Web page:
Bravery involves acting on conviction even if unpopular, not shrinking from fear, and speaking up for what is right even if there is opposition. Bravery has been called corrective because, in some ways, it is used to counteract difficulties everyone faces. We typically think of bravery as physical, such as the bravery demonstrated by soldiers on a battlefield. Bravery is also psychological, such as when we face our problems in a direct way, when we admit our vulnerabilities, and when we seek help.
Bravery is moral when we stand up for those who are less fortunate or cannot defend themselves or when we speak up in a group advocating for the rights of others. Bravery is not equivalent to fearlessness because fear is certainly experienced. Rather, bravery is the ability to do what needs to be done in spite of fear.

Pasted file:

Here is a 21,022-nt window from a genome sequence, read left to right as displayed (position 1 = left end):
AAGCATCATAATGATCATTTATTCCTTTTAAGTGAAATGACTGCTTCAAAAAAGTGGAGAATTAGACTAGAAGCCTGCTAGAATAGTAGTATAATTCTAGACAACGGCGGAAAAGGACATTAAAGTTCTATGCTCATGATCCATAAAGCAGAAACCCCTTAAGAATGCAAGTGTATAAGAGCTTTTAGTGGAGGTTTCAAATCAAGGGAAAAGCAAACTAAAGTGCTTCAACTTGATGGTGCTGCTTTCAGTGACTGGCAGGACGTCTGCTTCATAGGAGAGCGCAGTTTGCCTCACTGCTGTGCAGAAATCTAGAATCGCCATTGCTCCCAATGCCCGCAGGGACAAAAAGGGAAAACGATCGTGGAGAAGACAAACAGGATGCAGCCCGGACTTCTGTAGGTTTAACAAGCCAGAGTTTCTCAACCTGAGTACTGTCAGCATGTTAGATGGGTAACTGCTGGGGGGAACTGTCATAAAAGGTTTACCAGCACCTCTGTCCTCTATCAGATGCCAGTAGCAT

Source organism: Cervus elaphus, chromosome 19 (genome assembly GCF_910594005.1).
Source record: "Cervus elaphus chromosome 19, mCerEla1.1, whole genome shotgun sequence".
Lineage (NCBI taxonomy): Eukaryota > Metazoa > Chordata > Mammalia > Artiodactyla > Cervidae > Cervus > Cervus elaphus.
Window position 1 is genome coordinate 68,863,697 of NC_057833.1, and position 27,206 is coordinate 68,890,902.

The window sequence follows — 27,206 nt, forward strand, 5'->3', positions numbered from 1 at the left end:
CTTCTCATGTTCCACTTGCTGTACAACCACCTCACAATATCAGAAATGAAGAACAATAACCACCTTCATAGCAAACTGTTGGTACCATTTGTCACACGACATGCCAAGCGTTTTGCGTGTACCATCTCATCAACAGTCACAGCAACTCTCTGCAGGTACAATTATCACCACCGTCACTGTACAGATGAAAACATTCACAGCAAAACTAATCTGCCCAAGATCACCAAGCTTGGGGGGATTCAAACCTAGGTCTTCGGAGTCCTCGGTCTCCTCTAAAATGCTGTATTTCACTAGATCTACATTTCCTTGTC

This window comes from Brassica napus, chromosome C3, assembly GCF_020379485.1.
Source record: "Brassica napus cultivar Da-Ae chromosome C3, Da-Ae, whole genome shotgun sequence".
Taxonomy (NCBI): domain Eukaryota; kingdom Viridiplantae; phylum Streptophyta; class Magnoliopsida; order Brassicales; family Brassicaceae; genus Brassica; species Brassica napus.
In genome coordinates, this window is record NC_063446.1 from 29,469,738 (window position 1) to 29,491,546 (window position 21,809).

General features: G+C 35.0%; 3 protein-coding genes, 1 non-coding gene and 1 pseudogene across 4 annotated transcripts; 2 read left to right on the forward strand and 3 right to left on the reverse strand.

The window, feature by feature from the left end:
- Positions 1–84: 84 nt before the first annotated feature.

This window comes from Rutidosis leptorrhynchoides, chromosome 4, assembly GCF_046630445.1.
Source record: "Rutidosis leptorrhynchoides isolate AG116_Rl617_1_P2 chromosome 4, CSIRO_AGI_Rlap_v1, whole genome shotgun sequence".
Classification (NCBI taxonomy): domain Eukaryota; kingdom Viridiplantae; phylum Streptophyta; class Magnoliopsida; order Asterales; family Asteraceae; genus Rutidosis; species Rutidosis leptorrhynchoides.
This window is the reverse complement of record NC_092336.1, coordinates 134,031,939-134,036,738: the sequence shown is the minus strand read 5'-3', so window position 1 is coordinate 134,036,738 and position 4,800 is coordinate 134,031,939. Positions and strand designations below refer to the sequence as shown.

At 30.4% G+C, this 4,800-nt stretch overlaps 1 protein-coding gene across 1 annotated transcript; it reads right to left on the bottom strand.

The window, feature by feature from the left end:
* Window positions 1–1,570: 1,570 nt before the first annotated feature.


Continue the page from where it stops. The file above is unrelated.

This strength is evident when choosing to do the unpopular but correct thing, or facing a terminal illness with equanimity, or resisting peer pressure regarding a morally questionable shortcut. As a signature strength, bravery emerges regularly, not only in exceptional circumstances.